On a whole, most bands that play at a bar suck.
Self-centered, egotistical and with a heaping overdeveloped sense of self worth would be a generous way to describe the wide swath of twittering twangers and croaky crooners that find their way to the little wooden stage at the bar I work at.
Now I don’t claim to be the grand funk champion regarding all things music and the heroic plight of working bands. Just because I play guitar doesn’t give me the right to snark fantastic about a group of people, joined together to make crap music. This column does though.
There are a few groups that play at the bar, namely Trunk Monkey, Misty and the Mobys, Buzz Bombs and Franklin Lounge, that really understand their role when they’re playing at a bar on a weekend night. They’re onstage to help the bar staff increase sales and help to ensure that the customers are having a good time.
They’re professional, show up on time, stop playing when we ask, and are adept at keeping their volume to acceptable levels.
Witch’s Tit is also a customer and staff favorite, but I think if I called them professionals, that would hurt their feelings.
If you follow those simple rules and use basic common sense, it means you most likely will get invited back. Hence the term “working band.”
Then there are a few bands that I’d like to flying-kick in the teeth. It pains me to even think that we give free alcohol and cash to these people. I’ve even been pushed so far as to pick up a whole lime with an intent to throw it from behind the bar and smash the lead singer in the face. Nice huh?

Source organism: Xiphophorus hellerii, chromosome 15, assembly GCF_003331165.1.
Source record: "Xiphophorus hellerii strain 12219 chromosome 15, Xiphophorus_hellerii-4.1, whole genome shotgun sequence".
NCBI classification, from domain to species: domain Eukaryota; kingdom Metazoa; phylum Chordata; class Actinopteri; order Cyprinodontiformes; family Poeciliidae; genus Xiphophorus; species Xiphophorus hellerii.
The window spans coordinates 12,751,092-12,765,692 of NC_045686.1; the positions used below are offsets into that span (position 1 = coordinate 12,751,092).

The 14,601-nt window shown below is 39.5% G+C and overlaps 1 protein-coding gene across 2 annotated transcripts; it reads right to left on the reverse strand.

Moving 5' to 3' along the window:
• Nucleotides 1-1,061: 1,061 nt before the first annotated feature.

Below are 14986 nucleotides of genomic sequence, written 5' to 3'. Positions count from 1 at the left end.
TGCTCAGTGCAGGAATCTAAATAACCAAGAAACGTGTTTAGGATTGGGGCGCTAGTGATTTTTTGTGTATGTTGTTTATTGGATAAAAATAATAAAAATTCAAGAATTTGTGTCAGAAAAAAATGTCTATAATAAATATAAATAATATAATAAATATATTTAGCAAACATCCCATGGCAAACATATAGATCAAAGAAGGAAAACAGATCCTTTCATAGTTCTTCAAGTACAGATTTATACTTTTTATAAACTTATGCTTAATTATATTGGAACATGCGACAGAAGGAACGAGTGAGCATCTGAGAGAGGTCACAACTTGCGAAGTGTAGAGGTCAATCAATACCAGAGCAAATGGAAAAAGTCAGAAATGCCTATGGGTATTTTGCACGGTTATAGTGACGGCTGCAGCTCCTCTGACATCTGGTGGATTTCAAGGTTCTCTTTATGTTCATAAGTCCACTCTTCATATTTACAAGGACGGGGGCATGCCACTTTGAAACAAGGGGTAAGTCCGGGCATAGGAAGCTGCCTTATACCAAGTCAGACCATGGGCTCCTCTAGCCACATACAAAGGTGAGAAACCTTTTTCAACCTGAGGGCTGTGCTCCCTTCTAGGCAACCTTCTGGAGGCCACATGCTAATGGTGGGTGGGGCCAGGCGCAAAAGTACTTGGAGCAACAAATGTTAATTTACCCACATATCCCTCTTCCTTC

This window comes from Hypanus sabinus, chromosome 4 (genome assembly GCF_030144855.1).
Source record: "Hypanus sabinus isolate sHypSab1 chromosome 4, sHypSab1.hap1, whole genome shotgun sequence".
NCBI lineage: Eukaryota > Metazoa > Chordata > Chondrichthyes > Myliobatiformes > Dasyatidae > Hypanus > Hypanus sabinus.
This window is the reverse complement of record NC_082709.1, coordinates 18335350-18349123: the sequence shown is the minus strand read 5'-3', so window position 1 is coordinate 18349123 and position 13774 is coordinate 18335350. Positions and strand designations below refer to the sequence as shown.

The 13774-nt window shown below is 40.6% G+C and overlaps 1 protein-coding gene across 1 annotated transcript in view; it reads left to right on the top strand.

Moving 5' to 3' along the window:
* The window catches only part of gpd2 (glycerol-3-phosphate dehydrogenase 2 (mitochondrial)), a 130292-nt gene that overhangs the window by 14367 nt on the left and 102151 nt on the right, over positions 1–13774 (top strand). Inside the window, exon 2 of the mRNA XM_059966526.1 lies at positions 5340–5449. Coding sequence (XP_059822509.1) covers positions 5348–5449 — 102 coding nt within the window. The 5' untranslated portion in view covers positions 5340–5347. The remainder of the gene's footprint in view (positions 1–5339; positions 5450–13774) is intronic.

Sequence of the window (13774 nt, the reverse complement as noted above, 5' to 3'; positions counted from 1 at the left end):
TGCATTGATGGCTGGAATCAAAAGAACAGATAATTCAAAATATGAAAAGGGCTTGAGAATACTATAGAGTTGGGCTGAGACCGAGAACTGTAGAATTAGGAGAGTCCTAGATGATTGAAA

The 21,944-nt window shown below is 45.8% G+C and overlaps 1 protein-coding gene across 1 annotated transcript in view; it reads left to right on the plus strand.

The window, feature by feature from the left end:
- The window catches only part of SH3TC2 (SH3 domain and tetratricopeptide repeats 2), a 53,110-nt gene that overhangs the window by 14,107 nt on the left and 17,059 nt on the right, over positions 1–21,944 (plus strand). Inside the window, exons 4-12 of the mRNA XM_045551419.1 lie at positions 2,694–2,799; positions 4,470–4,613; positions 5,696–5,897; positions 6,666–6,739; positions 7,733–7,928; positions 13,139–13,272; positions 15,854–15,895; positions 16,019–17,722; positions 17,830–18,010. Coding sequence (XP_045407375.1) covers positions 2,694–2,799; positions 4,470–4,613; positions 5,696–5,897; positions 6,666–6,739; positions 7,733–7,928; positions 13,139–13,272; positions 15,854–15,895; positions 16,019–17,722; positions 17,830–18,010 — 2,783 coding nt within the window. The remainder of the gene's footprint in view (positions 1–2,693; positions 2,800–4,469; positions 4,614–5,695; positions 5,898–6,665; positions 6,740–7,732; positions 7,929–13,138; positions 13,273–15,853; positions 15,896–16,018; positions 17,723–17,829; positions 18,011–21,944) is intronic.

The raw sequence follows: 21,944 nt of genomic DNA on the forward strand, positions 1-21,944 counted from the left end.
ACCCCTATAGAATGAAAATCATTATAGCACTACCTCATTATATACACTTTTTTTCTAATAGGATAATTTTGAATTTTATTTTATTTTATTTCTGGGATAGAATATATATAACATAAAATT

The volume a band plays at will either have the staff singing your praises or wanting to punch you in the throat. What those loud, worthless bands don’t understand is that we have to still communicate with customers and other staff. Just ‘cause Mommy bought you an overpriced amplifier doesn’t mean you need to ruin our hearing too.
Here a few helpful tips to those energetic folks out there who want to be included in the “working band” category. Take notes.
1. Show up on time. You’re not a rock star. You have a job just like I do. Remember that we’re paying you. That money will go away if you can’t remember that you’re not Axl Rose and your crap folk rock band isn’t Phish.
2. Volume. Like I mentioned earlier, if you think you’re not loud enough, you are. If you think you might be too loud, you are. Turn it down. Or risk getting hit in the face with an unripened lime. Hard.
3. Play covers. That’s why we hired you. To play songs people know and like already. I really couldn’t care less about your original sap funk diatribe about how your wife hates you. We hate you. Now play “Sweet Home Alabama” again.
4. You stop playing when we tell you. If you beg and plead and whine about playing one more song, that will indeed be the last song you play at the bar. Ever.
So to all your band members out there, the next time you feel like Bono and his smooshy band, just remember that you’re actually playing in a little dive bar by the beach. Know your surroundings and the job you’re being paid to do, and I promise I will (try) and not hit you in the face with hard green citrus.
Filed Under: Doorman Diaries